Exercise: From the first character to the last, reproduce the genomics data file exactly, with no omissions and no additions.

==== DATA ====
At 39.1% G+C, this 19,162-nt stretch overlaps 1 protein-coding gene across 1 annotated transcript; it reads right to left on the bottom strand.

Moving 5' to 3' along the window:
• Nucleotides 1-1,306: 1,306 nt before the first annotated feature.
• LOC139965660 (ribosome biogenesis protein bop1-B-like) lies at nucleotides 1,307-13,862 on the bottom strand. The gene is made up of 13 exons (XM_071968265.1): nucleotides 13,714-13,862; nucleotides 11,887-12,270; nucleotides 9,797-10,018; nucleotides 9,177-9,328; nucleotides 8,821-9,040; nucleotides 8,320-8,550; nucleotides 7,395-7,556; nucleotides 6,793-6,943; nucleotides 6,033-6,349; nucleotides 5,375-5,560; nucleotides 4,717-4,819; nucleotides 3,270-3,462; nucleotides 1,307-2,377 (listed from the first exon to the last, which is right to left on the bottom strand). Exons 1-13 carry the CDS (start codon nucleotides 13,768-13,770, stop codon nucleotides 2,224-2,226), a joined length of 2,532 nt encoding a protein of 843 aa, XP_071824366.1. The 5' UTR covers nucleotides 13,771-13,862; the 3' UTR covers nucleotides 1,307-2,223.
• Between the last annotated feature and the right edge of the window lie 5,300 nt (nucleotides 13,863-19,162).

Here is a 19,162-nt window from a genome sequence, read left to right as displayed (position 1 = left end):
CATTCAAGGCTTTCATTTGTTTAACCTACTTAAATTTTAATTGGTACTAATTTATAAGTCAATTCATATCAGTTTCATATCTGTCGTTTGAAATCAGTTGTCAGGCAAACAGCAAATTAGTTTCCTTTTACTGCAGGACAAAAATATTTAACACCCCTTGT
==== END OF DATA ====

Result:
At 39.1% G+C, this 19,162-nt stretch overlaps 1 protein-coding gene across 1 annotated transcript; it reads right to left on the bottom strand.

Moving 5' to 3' along the window:
• Nucleotides 1-1,306: 1,306 nt before the first annotated feature.
• LOC139965660 (ribosome biogenesis protein bop1-B-like) lies at nucleotides 1,307-13,862 on the bottom strand. The gene is made up of 13 exons (XM_071968265.1): nucleotides 13,714-13,862; nucleotides 11,887-12,270; nucleotides 9,797-10,018; nucleotides 9,177-9,328; nucleotides 8,821-9,040; nucleotides 8,320-8,550; nucleotides 7,395-7,556; nucleotides 6,793-6,943; nucleotides 6,033-6,349; nucleotides 5,375-5,560; nucleotides 4,717-4,819; nucleotides 3,270-3,462; nucleotides 1,307-2,377 (listed from the first exon to the last, which is right to left on the bottom strand). Exons 1-13 carry the CDS (start codon nucleotides 13,768-13,770, stop codon nucleotides 2,224-2,226), a joined length of 2,532 nt encoding a protein of 843 aa, XP_071824366.1. The 5' UTR covers nucleotides 13,771-13,862; the 3' UTR covers nucleotides 1,307-2,223.
• Between the last annotated feature and the right edge of the window lie 5,300 nt (nucleotides 13,863-19,162).

Here is a 19,162-nt window from a genome sequence, read left to right as displayed (position 1 = left end):
CATTCAAGGCTTTCATTTGTTTAACCTACTTAAATTTTAATTGGTACTAATTTATAAGTCAATTCATATCAGTTTCATATCTGTCGTTTGAAATCAGTTGTCAGGCAAACAGCAAATTAGTTTCCTTTTACTGCAGGACAAAAATATTTAACACCCCTTGT